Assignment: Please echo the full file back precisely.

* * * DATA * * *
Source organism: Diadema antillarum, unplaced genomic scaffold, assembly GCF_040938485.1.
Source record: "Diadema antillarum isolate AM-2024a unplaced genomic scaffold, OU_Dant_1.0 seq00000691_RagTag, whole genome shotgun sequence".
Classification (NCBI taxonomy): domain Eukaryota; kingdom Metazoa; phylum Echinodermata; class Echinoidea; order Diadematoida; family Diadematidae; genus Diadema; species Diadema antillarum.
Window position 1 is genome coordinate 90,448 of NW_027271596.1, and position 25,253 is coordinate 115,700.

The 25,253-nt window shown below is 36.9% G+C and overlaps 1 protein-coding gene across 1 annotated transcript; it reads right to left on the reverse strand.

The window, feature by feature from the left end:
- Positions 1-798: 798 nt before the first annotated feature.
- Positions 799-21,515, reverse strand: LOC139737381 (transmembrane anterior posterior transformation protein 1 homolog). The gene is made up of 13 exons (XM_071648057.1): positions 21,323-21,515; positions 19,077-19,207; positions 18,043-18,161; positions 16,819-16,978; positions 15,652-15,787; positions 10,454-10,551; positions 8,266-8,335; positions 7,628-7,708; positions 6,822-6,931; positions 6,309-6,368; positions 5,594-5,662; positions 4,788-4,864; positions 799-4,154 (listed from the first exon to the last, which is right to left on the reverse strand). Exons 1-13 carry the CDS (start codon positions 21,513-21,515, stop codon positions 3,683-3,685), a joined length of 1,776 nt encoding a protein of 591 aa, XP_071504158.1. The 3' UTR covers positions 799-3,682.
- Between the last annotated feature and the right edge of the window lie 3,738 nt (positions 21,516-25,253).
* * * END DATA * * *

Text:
Source organism: Diadema antillarum, unplaced genomic scaffold, assembly GCF_040938485.1.
Source record: "Diadema antillarum isolate AM-2024a unplaced genomic scaffold, OU_Dant_1.0 seq00000691_RagTag, whole genome shotgun sequence".
Classification (NCBI taxonomy): domain Eukaryota; kingdom Metazoa; phylum Echinodermata; class Echinoidea; order Diadematoida; family Diadematidae; genus Diadema; species Diadema antillarum.
Window position 1 is genome coordinate 90,448 of NW_027271596.1, and position 25,253 is coordinate 115,700.

The 25,253-nt window shown below is 36.9% G+C and overlaps 1 protein-coding gene across 1 annotated transcript; it reads right to left on the reverse strand.

The window, feature by feature from the left end:
- Positions 1-798: 798 nt before the first annotated feature.
- Positions 799-21,515, reverse strand: LOC139737381 (transmembrane anterior posterior transformation protein 1 homolog). The gene is made up of 13 exons (XM_071648057.1): positions 21,323-21,515; positions 19,077-19,207; positions 18,043-18,161; positions 16,819-16,978; positions 15,652-15,787; positions 10,454-10,551; positions 8,266-8,335; positions 7,628-7,708; positions 6,822-6,931; positions 6,309-6,368; positions 5,594-5,662; positions 4,788-4,864; positions 799-4,154 (listed from the first exon to the last, which is right to left on the reverse strand). Exons 1-13 carry the CDS (start codon positions 21,513-21,515, stop codon positions 3,683-3,685), a joined length of 1,776 nt encoding a protein of 591 aa, XP_071504158.1. The 3' UTR covers positions 799-3,682.
- Between the last annotated feature and the right edge of the window lie 3,738 nt (positions 21,516-25,253).